Recap: 'The Knick,' Season 2, Episode 1, 'Ten Knots'
Steven Soderbergh's old-timey hospital TV saga "The Knick" returns by mostly reshuffling everyone back into place, but showing off its new even fleeter filming techniques.
As the first episode of “The Knick”’s second season begins, we’re caught up to speed via a handy TV cliche: the reading of a letter from one character to another, saying what so and so has been up to since the last season finale, what’s changed, what’s new, can’t wait to see you again, where ya been, yada yada. Not much else feels stock. Things even feel different. The lighting, for one, is even darker. Sometimes it’s Rembrandt dark. One shot of a boat at sea as night is beginning to fall is so fuzzy it resembles a painting that could hang at MoMA — all blues and the faintest traces of a black shape bleeding together.
Technology changes rapidly, and “The Knick” shows how, even over a year, digital cameras have gotten even better than they were — which is saying something — at creating attractive images with next to no light sources. This frees up director-cinematographer Steven Soderbergh even more. The shots, when they move, are even more fleet, and often longer. A trick Soderbergh used sparingly last season — shooting a conversation almost entirely s a close-up of one person, sometimes one not even talking but instead just processing it all — is busted out four or five times in the episode called “Ten Knots.”
But, yes, what of the staff of the Knick — the old-timey New York City hospital from 1900, which grapples with changes both technological and social? The corny read letter is likely the most economical way to get it all over with given how far-off the cast has been scattered. Brilliant junkie Dr. Thackery (Clive Owen) is in rehab. Abortionist nun Sister Harriett (Cara Seymour) is in jail. Wealthy proto-feminist Cornelia (Juliet Rylance) has decamped for San Fran. Crap-magnet bigot Dr. Gallinger (Eric Johnson) has had his suspension lifted but is in no hurry to return. There will be reunions, all brief, some bitter, some not: Sister Harriett with saucy ambulance driver Tom (Chris Sullivan); nice guy-turned-passive-aggressive brooder Dr. Chickering (Michael Angarano) with Dr. Thackery’s stalker-turned-lover-turned-gopher Nurse Elkins (Eve Hewson); righteously fuming race pioneer Dr. Edwards (Andre Holland) with old flame Cornelia; Dr. Edwards with arch-nemesis Dr. Gallinger; and finally Dr. Gallinger with Dr. Thackery.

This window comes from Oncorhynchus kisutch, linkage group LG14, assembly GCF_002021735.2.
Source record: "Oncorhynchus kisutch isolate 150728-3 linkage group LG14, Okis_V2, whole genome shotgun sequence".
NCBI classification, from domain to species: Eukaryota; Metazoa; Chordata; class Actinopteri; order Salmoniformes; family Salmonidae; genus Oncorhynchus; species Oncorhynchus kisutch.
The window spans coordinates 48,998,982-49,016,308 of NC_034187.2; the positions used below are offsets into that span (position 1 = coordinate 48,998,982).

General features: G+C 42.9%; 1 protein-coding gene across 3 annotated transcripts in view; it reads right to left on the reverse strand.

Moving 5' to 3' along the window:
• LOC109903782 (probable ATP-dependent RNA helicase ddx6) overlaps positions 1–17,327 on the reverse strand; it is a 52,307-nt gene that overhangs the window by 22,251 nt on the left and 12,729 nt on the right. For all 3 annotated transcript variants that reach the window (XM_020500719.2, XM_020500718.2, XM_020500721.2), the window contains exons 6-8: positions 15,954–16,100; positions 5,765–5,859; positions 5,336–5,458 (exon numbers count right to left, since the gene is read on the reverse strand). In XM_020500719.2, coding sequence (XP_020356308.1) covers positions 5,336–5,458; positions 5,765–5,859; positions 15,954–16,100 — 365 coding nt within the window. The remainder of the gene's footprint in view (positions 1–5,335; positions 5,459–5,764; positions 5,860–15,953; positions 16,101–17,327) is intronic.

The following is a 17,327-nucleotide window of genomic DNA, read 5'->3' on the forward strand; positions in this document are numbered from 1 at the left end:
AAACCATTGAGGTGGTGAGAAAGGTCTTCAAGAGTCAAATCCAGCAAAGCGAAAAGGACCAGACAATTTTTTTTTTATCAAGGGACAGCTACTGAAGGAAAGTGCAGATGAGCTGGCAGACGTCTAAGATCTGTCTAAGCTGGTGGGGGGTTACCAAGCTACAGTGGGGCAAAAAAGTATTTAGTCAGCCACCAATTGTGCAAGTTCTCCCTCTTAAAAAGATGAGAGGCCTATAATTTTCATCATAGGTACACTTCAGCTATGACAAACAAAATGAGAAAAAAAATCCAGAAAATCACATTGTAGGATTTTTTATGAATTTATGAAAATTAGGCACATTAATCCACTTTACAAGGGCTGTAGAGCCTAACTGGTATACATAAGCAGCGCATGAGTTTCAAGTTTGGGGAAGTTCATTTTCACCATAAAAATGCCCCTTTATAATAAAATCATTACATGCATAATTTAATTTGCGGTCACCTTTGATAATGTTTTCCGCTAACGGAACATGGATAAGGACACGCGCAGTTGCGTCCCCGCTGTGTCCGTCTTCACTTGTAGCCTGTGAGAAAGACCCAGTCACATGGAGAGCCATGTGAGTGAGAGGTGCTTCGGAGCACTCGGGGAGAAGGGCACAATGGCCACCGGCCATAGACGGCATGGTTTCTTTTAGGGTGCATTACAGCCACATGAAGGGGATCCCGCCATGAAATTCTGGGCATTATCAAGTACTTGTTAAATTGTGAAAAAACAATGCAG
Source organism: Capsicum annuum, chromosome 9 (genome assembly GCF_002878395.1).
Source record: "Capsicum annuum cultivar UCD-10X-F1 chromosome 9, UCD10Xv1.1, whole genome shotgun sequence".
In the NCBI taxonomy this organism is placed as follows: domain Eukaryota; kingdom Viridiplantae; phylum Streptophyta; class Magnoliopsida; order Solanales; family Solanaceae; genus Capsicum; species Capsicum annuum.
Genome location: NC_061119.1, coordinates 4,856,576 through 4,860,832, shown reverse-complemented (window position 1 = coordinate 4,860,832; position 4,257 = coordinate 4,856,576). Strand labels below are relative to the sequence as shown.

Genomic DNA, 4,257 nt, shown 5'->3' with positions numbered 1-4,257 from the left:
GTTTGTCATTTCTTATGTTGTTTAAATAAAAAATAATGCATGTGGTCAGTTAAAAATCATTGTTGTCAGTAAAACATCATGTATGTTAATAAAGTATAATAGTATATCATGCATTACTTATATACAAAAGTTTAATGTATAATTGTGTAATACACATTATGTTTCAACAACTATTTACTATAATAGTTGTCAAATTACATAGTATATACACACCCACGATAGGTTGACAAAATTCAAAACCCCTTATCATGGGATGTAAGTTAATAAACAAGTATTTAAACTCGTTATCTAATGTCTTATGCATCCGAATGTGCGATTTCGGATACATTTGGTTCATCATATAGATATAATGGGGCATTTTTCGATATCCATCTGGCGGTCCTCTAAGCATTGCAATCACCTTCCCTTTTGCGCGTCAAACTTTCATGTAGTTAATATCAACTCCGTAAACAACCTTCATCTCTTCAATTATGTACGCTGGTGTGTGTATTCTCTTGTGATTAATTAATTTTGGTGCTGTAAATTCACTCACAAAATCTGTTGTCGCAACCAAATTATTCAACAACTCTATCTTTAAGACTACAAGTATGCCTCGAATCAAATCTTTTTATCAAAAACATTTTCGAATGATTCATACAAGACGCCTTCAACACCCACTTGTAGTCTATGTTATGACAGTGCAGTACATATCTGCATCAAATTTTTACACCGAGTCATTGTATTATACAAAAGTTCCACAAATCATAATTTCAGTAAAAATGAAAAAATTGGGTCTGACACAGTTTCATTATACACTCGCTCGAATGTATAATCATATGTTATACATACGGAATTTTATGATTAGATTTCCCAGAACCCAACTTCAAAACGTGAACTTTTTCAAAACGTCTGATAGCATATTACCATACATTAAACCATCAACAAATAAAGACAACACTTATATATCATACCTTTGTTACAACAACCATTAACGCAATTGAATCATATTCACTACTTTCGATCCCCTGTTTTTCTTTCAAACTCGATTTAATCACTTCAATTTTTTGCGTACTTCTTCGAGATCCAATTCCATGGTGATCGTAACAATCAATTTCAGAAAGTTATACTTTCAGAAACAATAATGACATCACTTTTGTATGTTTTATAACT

The last one comes in halfway through the episode, where we’ve learned Thack — who’s been busying himself/scoring coke and now heroin too by performing super gross syphilis surgeries — has escaped from rehab. He hasn’t. He’s been kidnapped. He awakens on a boat far off at sea, lorded over by Gallinger, who’s committed to helping his colleague kick the habit. It’s not altruistic; Gallinger wants him back so that Edwards doesn’t claim Thack’s spot as permanent chief surgeon.